Saturday, October 1, 2011

Autopsy of a Dream

The night of the fire, Jennifer and I both couldn't sleep while we laid in this hotel room. I kept going over in mind, if there might have been something else I could have done. But after talking to several people here and the insurance investigator, I just have to accept that it was an accident and there was nothing anyone could have done.

The assumption is that it was old wiring failed and sparked and burned.

On the one hand it is a relief to know it was nothing that could have been prevented. On the other hand, it is disconcerting to think that going forward, if there is a "going forward" in some next boat, there might be some ticking time bomb that I just can't prevent from happening.

Today was the salvage day. They floated the boat and brought it into harbor. It was hard to see it. Entirely burned to the waterline. will post pix to the blog. My brother Roland and I rummaged through it. It was messy work. Miraculously, we found some jewelry. The bracelet Jennifer gave to me. With a charm on it that Zoe had given me. And among Jen's jewellery, the necklace she wore at our wedding.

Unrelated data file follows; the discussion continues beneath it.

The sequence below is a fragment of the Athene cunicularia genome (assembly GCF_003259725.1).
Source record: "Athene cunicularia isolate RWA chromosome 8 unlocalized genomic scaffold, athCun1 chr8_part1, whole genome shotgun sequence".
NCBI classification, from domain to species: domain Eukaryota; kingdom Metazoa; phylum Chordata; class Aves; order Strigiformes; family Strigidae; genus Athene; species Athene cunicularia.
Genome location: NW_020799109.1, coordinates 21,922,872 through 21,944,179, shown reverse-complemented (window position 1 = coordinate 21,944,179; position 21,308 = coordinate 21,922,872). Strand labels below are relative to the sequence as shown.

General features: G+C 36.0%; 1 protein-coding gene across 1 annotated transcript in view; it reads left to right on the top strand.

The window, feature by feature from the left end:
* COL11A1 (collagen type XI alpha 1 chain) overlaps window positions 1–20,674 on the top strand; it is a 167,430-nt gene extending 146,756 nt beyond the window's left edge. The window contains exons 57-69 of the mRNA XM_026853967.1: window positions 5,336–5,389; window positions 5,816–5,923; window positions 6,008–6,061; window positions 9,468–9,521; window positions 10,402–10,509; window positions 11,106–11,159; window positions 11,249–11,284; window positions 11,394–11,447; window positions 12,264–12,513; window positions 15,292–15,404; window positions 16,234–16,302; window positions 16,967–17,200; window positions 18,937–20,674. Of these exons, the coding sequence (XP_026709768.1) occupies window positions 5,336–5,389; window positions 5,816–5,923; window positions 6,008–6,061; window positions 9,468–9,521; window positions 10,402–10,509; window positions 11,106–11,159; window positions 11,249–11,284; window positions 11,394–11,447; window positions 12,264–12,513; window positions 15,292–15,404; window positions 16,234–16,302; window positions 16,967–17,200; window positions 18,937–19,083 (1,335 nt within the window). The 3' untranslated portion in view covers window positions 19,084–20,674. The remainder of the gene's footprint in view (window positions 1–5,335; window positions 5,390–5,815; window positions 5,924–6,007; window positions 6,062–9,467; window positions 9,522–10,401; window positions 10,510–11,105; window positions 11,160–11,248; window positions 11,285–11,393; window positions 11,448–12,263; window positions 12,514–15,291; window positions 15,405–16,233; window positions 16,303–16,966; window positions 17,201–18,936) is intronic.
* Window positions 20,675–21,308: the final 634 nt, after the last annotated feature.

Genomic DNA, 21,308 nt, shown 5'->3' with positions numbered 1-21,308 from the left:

I so much wanted to save something from Dolphins, but in the end, I felt like I just had to acccept that she was destroyed. The few bronze items that survived, and I set aside to save, I left behind. It would have been too difficult, both logistically and emotionally to figure out how to get it out of this phase of our lives and into the next.

At times, during these last few days, I remind myself, that a boat burning and sinking is the most honorable way for a boat to die.

It helps. A little bit.
Here are some pictures of what we saw.


Here is a shot of the claims agent doing his investigation:


In the photo below, the metal piece with the two round holes was our stove. The square things to the right were our sinks. To the right, you can see the opening to the icebox. This was the only area on the boat that was so well insulated, that event the plastic water bottle was preserved perfectly and a bag of carrots was found, among other things. In the lower left foreground, you can see the engine. The green fluid is the coolant that leaked out when the engine melted.

The black or grey "blanket" that is laying on the top of the photo is the melted fiberglass deck.


Roland and I sortrd through the muck and debris. We had to cut away fiberglass, smash burnt wood and dig by hand, like archeologists, handful by handful through charred remains in search of anything that might be worth saving.